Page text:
Timing is Key for Texas Insurers Accepting Agents' Liability

Zelle LLP

Zelle  LLP

Texas Law360
April 15, 2019

In 2017, Chapter 542A of the Texas Insurance Code introduced new laws pertaining to lawsuits arising from weather-related claims. Notable is Section 542A.006, which allows an insurer to elect to assume an agent’s liability.[1] Specifically, if an insurer notifies the insured of the election, “the court shall dismiss the action against the agent with prejudice.”[2]

Prior to this amendment, policyholders would routinely file a lawsuit against both the insurer and the local (nondiverse) agent in state court even if there was no actual evidence of wrongdoing on the agent’s part. This was done solely to prevent the insurance company from removing the case to federal court.

While Section 542A.006 created a mechanism to prevent policyholder attorneys from unfairly targeting insurance adjusters with lawsuits simply to destroy diversity, it has also created an unexpected jurisdictional issue. The crux of the issue is whether the timing of notifying the policyholder of the election affects an insurer’s ability to remove the action to federal court.

Section 542A.006(b) is clear that when an insurer assumes an agent’s liability before an action is filed, the insured has “no cause of action [that] exists against the agent.”[3] Similarly, Section 542A.006(c) provides that if an insurer makes an election after a claimant files an action, the court shall dismiss the action against the agent with prejudice.[4] The clear intent of the statute was to read these provisions in conjunction with one another and allow an election to occur either before or after suit was filed.

Nevertheless, an issue has arisen in the federal courts that does not appear to have been contemplated by the drafters of Section 542A.006.

The issue involves something called the “voluntary-involuntary dismissal rule.” This is a judicially created rule that established that “a case nonremovable on the initial pleadings [may] become removeable only pursuant to a voluntary act of plaintiff.”[5] Essentially this rule prohibits an insurer from removing an action to federal court once a nondiverse agent is dismissed from the action in state court unless voluntarily removed by the plaintiff themselves.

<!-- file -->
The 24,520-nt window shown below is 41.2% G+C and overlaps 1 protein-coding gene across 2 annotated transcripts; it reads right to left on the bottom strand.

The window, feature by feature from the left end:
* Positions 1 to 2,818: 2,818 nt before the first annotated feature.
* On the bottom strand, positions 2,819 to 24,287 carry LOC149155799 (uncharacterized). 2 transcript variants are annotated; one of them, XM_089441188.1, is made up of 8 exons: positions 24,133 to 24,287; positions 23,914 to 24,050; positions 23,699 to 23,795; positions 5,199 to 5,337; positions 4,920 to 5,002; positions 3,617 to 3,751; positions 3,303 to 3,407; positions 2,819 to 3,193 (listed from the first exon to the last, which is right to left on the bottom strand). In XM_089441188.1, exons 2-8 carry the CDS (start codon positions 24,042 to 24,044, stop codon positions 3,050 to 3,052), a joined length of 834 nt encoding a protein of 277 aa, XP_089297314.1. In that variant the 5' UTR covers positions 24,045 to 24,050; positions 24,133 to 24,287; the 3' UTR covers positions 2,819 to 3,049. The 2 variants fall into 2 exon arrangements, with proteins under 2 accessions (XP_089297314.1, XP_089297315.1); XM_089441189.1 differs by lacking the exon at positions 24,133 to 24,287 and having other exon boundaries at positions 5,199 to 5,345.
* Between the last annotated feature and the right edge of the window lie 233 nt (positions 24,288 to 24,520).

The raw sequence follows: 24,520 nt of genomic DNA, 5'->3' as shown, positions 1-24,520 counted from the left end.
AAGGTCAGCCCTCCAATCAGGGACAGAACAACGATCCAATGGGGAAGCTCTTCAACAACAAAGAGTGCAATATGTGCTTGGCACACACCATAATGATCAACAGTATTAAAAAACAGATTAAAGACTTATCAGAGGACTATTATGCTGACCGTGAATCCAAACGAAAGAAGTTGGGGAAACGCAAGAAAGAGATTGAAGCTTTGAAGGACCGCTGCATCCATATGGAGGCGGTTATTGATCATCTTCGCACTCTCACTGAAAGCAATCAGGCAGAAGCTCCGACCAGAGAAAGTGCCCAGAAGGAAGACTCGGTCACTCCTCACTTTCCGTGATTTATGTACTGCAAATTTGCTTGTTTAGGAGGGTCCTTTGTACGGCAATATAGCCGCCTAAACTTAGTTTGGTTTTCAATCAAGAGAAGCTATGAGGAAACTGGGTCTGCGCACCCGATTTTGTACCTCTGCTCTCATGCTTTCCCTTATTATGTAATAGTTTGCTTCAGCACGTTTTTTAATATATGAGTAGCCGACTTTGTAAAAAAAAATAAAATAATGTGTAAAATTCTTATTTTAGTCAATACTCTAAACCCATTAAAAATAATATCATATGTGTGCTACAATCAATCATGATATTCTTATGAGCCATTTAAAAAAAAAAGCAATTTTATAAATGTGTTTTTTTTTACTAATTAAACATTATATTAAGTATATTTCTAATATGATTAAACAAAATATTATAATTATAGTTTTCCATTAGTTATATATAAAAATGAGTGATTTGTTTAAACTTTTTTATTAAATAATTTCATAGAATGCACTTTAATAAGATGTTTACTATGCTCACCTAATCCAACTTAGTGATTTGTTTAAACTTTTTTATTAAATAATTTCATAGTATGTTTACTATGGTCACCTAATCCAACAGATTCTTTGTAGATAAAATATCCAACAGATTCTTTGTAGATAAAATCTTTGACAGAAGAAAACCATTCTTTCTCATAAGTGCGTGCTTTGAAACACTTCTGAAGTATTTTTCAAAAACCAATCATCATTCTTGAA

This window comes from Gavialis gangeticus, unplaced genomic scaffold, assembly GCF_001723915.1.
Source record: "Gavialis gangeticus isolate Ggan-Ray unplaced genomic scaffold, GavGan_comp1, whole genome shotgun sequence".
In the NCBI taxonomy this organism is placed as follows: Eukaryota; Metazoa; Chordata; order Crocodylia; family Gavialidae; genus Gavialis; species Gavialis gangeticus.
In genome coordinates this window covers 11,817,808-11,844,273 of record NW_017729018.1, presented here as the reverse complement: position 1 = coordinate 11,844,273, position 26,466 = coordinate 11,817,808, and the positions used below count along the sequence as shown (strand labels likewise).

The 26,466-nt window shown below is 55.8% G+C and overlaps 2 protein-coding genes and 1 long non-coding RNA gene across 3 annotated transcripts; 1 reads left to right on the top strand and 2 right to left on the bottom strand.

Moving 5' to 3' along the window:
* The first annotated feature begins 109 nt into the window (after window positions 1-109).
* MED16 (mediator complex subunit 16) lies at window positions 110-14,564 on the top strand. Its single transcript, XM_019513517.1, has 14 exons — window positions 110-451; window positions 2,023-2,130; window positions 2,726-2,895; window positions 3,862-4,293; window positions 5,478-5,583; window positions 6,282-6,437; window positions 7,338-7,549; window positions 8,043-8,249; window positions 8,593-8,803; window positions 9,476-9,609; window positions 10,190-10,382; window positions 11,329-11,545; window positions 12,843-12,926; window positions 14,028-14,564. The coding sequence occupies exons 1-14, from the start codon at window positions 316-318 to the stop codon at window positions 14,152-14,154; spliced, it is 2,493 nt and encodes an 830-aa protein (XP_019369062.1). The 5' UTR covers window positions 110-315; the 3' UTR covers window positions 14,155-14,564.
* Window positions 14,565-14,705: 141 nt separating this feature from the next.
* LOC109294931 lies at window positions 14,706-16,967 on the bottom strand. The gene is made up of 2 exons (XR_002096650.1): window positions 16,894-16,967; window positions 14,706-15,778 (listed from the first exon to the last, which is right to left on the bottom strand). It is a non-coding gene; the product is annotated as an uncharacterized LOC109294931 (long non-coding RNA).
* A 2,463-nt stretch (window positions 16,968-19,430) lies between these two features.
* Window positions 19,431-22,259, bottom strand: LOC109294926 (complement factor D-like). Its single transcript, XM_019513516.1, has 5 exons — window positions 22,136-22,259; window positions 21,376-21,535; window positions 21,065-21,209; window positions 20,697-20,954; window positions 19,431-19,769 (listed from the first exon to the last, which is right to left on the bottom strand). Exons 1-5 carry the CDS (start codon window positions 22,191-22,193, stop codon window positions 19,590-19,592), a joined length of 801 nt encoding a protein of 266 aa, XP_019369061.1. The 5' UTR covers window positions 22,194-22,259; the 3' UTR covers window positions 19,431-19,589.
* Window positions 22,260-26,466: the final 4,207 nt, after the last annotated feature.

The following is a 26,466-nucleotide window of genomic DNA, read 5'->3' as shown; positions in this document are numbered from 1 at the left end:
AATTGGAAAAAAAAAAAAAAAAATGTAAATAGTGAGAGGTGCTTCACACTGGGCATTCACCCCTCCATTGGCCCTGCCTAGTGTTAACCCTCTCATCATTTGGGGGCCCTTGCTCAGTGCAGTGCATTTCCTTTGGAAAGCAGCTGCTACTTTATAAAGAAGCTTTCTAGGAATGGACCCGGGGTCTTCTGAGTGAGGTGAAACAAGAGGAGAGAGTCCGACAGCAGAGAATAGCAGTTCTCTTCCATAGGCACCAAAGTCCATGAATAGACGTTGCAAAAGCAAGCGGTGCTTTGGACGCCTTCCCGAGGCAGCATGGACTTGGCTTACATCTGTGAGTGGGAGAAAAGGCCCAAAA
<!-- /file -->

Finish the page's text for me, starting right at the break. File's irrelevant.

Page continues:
Improper joinder is an exception to the voluntary-involuntary rule, such that a plaintiff cannot purposefully join a nondiverse party to prevent an action from being removed to federal court.[6] This means that federal courts will allow removal and maintain jurisdiction over the case if it finds that a nondiverse party — such as a local agent — should have never been a party to the suit from the start.

Although the language of Section 542A.006 plainly states that an insurer’s assumption of the liability of its agent would effectively dismiss an insured’s claims against the agent, insurers should be aware of the possible jurisdictional complexities that arise due to existing precedent under the federal removal statute.

Since Chapter 542A was enacted in 2017, several courts within the Fifth Circuit have already addressed this issue — with some remanding the action back to state court. In Stephens v. Safeco Insurance Company of Indiana, Judge Amos Mazzant of the U.S. District Court for the Eastern District of Texas remanded the action back to the state court because the insurer elected to assume its adjuster’s liability after the insured had filed suit.[7] Judge Mazzant reasoned that an election made after the suit commences does not challenge the joinder of the nondiverse agent, and thus has no impact on whether the insured asserted viable claims against the agent.[8]

According to Judge Mazzant, when the assumption of liability is made during the pendency of the action, the insurer then bears the burden to prove that the nondiverse agent is improperly joined.[9] This interpretation of Section 542A.006 focuses on the timing of the insurer’s election as “critical to a court's improper joinder inquiry. That is, whether an insurer's election to accept full liability of an adjuster is tantamount to a finding of improper joinder turns on if it was made prior to or after the state court action was commenced.”[10]

Judge Mazzant’s reasoning was most recently adopted by the U.S. District Court for the Western District of Texas in River of Life Assembly of God v. Church Mutual Insurance Company, in which the court granted the insured’s motion to remand.[11] In River of Life, the court found that because the insurer assumed liability of its adjuster two months after the insured filed the petition in state court, then a “reasonable basis existed that River of Life might be able to recover against [the adjuster] at the time of his joinder, he was properly joined even though [the insurer] has now elected responsibility.”[12] Thus, the improper joinder analysis would only be proper “for a reason that predated [the adjuster’s] joinder.”[13]